Rooted, dense water weeds with slender stems and strap-like and pointed, whorly leaves - five leaves per whorl.
The Hydrilla weed has a lot going for it. It is a rooted plant but if its long stem is broken, the broken branches start an independent life as new plants, drawing nutrients directly from water until it can find access to the ground to put down new roots. The abandoned roots, meanwhile, will arrange for new shoots in short order, thanks to their tubers potato like features that store nutrients just in case. The weed is also not discriminative of where it can grow. It will thrive in a pond or ditch with a few inches of water as easily as in 20+ feet deep lakes. Its only requirement is that the water is reasonably clean. The Hydrilla weed is a perennial plant with multiple reproduction systems. Besides growth from stem fragments, the plant also produces small, surprisingly lovely white flowers at the water surface that develop seeds. The foliage of the plant will typically die after producing the seeds but the tuber roots survive through the seasons, sprouting new shoots every year to complement the seeds efforts. It is those tubers that are the secret weapon of the Hydrilla weed. They can remain viable for more than 4 years, quietly lying in wait underground if there is a water shortage problem. And when they finally burst into life, one tuber can produce as many as 6,000 new tubers. It is also not as light sensitive as other plants, with it ability to grow with only 5% light transmission even turbid water is not a problem.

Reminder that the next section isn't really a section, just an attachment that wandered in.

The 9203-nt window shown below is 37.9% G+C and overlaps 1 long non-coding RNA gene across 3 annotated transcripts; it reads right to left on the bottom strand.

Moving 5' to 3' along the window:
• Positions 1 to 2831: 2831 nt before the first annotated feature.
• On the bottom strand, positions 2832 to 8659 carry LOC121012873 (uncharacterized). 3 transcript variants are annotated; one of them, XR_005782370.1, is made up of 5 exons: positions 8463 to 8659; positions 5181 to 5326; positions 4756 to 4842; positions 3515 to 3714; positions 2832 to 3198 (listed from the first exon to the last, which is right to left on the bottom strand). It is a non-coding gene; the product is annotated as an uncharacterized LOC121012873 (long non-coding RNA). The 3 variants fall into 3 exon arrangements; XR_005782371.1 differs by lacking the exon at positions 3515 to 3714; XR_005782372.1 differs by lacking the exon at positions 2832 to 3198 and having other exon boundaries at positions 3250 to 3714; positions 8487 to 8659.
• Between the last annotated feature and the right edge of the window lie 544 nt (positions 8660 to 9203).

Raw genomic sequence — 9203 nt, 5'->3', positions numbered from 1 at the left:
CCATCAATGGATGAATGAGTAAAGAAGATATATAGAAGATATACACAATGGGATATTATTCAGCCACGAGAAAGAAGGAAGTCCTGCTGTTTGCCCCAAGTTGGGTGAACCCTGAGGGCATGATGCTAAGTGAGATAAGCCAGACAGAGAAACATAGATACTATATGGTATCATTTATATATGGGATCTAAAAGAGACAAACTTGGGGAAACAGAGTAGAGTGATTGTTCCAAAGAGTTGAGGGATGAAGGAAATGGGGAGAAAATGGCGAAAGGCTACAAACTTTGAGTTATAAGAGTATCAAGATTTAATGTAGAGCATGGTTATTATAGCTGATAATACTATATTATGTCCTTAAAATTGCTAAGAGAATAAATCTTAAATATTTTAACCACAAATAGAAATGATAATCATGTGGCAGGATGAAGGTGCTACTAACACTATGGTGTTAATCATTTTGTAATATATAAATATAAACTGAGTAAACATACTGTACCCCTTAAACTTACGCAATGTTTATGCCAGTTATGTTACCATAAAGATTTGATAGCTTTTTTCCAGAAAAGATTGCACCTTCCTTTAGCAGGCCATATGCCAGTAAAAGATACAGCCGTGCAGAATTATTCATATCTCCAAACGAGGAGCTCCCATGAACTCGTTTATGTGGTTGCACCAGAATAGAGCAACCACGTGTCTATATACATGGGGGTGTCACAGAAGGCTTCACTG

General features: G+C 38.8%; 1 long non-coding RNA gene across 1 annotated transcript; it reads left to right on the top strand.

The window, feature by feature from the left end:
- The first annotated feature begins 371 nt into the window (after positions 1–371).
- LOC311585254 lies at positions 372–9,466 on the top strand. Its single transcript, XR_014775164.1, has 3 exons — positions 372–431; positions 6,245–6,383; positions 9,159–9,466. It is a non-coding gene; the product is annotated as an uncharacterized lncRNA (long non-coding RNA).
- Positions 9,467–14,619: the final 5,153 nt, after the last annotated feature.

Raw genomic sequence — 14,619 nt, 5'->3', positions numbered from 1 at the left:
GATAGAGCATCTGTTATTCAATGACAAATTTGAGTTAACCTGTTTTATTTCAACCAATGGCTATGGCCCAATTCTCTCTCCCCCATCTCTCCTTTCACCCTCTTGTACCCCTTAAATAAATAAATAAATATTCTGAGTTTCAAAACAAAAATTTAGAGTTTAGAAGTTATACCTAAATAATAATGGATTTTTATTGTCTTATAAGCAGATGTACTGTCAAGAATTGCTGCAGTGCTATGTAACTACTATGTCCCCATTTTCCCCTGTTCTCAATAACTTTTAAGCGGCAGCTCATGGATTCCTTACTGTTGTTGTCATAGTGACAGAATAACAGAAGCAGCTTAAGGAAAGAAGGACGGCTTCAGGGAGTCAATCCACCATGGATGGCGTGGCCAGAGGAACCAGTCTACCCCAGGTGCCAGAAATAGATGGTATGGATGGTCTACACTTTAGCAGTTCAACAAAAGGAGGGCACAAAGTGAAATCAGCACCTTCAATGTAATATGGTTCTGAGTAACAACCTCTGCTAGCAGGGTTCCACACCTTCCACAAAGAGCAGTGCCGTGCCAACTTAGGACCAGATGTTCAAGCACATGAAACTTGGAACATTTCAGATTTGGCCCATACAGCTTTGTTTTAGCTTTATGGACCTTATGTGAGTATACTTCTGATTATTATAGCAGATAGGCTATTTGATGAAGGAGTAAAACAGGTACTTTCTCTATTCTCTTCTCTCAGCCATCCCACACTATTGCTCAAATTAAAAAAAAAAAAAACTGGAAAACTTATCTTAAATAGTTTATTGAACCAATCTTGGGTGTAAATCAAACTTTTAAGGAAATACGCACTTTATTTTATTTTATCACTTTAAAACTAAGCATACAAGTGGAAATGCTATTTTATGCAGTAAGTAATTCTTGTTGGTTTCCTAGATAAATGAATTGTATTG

Some animals eat Hydrilla weeds. Turtles, in particular, love the weed as do some species of pond snails and crayfish. Grass carp will munch through the weed. The dense foliage of the weed is also useful as shelter for aquatic animals such as fish, frogs, turtles and a multitude of insects. But the sheer mass and incredible growth rate of the Hydrilla weeds means it is a huge nuisance almost everywhere it grows. The weed totally dominates its environment, making it near-impossible for other weeds to survive. Even the fish and other aquatic animals soon suffer from the suffocating mass of the foliage. It is in fact the most devastating weed in the United States and makes it virtually impossible to fish, navigate or swim in the water. Not surprisingly, the Hydrilla is one of the most reseached weed as scientists try to figure a way to contain its destructive spread. The usual weed control measures of physical removal by nets, rakes and mechanical systems is only partly successful with Hydrilla because remaining fragments continue growing at that incredible rate of an inch a day. Herbicides are also limited in effectiveness because this weed is very resilient and comes right back. The biological option, such as using grass carp is also used with varying effectiveness. A new arsenal in the fight against the Hydrilla weed is the Lake Bottom Blanket, a novel combination of the physical removal and biological techniques. The Blanket is a formulated polyethylene sheet that is about 10 feet wide and as long as required. The blanket is lowered into the water and with its weighting system it will pinning the weed down while leaving room for aquatic animals to swim freely below and above the blanket. It works by depriving the Hydrilla of access to sunlight. Now, since this beast is so resilient, you must cover large areas to accommodate the canopy effect this weed has, and increase the down time to 6 - 8 weeks. On average, the blanket totally destroys the weed's foliage within four weeks, but to effect the tubers you need additional time. Best practice is to overlap several blankets and make sure they are stretched tightly. The Lake Bottom Blanket is our lead weed control product and has been approved for use by the DNRs and DEPs of California, Nevada, New York, Connecticut, Massachusetts and Washington. It has already been used in over 400 lakes in over 29 states. Is there something about water weeds that you would like to know? Please feel free to get in touch with us any time. Contact us here